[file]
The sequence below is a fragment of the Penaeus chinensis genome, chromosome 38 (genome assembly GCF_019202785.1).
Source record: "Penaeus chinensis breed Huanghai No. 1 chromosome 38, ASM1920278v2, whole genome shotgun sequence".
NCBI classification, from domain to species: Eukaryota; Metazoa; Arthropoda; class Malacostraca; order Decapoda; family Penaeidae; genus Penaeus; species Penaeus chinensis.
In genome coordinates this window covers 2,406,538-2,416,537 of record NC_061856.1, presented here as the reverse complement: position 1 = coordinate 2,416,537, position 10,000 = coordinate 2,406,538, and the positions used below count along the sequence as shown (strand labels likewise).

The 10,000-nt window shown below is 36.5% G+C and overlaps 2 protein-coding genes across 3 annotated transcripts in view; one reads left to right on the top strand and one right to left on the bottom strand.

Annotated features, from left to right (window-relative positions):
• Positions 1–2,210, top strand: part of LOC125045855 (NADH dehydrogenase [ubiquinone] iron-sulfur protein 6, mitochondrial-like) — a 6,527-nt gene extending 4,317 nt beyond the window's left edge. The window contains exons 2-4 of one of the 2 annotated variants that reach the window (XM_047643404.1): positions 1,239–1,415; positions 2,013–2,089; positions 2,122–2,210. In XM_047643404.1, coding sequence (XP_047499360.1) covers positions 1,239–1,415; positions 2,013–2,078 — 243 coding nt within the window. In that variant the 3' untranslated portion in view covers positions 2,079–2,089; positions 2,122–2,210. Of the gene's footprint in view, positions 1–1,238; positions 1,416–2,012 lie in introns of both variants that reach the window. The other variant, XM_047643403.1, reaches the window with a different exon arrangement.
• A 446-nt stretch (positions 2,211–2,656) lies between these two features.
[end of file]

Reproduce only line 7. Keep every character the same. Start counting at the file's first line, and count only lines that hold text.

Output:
• Positions 1–2,210, top strand: part of LOC125045855 (NADH dehydrogenase [ubiquinone] iron-sulfur protein 6, mitochondrial-like) — a 6,527-nt gene extending 4,317 nt beyond the window's left edge. The window contains exons 2-4 of one of the 2 annotated variants that reach the window (XM_047643404.1): positions 1,239–1,415; positions 2,013–2,089; positions 2,122–2,210. In XM_047643404.1, coding sequence (XP_047499360.1) covers positions 1,239–1,415; positions 2,013–2,078 — 243 coding nt within the window. In that variant the 3' untranslated portion in view covers positions 2,079–2,089; positions 2,122–2,210. Of the gene's footprint in view, positions 1–1,238; positions 1,416–2,012 lie in introns of both variants that reach the window. The other variant, XM_047643403.1, reaches the window with a different exon arrangement.